Docs down on Double Down
Is it a sandwich or a controlled substance?
The Physicians Committee for Responsible Medicine says the new KFC Double Down, the bunless fried-on-fried wonder that started shortening American lifespans today, should be treated like the latter.
The committee has asked KFC to market the Double Down as if it were tobacco or alcohol, which means not advertising it within 500 yards of a school or otherwise promoting it to kids.
"Just as many young people don't understand the risks of tobacco, they often do not realize that high-fat, meat-heavy meals greatly increase the risk of obesity, heart disease, diabetes, hypertension, and some types of cancer," Susan Levin, the committee's director of nutrition education, wrote in a letter to David C. Novak, chairman of Yum! Brands, Inc., KFC's parent company.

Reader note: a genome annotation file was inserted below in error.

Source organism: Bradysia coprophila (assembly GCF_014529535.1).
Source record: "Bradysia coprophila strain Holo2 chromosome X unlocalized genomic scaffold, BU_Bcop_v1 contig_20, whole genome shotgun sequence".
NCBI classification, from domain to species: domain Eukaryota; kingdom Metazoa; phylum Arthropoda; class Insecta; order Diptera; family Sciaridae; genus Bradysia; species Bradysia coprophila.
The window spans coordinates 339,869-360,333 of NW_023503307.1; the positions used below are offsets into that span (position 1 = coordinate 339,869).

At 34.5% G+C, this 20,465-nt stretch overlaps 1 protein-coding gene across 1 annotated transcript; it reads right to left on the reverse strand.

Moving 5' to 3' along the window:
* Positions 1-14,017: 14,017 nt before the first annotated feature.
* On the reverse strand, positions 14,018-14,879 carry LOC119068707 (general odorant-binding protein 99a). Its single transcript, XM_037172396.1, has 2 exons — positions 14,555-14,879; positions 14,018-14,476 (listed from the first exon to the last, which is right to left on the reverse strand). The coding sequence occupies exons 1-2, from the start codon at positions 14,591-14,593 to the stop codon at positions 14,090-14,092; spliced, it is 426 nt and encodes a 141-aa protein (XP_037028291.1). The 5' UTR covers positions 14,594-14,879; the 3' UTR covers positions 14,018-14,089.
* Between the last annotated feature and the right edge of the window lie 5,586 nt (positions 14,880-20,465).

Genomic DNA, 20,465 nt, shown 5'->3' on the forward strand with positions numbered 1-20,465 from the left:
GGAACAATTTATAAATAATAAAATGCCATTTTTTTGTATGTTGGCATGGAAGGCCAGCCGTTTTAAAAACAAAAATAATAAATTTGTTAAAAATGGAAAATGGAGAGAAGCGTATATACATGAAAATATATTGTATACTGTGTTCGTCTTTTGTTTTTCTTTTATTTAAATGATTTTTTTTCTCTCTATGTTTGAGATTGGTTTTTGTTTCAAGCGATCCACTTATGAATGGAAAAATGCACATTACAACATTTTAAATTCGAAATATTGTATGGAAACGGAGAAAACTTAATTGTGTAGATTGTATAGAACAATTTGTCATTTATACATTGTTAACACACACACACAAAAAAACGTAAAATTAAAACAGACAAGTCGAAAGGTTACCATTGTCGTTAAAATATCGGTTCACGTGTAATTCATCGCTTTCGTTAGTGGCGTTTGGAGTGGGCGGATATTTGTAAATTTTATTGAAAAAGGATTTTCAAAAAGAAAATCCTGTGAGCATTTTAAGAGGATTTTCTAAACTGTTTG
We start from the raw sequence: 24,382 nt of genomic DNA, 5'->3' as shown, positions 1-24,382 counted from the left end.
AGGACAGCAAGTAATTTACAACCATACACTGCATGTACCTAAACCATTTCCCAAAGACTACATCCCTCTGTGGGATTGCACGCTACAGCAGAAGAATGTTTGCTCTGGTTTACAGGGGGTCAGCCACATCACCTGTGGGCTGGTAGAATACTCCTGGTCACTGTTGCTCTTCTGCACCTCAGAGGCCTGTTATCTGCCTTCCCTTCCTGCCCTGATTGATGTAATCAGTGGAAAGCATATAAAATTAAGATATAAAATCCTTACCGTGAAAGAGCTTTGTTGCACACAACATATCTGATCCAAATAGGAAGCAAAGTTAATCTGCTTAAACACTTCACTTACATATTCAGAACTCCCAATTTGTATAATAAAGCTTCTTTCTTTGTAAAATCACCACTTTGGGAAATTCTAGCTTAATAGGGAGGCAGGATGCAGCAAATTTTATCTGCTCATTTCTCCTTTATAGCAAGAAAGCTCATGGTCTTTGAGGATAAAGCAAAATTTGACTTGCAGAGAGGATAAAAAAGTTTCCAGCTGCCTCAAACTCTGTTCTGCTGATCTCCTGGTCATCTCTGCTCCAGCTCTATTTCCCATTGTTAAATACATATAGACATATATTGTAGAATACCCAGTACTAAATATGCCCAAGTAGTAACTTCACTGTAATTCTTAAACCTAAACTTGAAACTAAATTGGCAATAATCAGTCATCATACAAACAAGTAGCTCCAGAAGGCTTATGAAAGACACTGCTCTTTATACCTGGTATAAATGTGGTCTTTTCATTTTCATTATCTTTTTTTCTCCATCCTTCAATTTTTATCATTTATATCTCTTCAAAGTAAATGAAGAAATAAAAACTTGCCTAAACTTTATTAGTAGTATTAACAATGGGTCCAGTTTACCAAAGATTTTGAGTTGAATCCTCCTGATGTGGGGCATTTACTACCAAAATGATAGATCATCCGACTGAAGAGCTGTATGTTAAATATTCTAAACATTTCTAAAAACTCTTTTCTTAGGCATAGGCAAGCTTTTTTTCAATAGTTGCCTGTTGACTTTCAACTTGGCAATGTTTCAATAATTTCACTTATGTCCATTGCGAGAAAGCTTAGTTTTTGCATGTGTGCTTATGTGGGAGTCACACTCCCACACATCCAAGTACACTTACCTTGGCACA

The Double Down is a bacon-and-cheese sandwich that uses two fried chicken fillets in place of bread. It has 540 calories, 32 grams of fat and 1,380 milligrams of sodium.
"Kids," Levin writes, "shouldn't be exposed to such recklessness."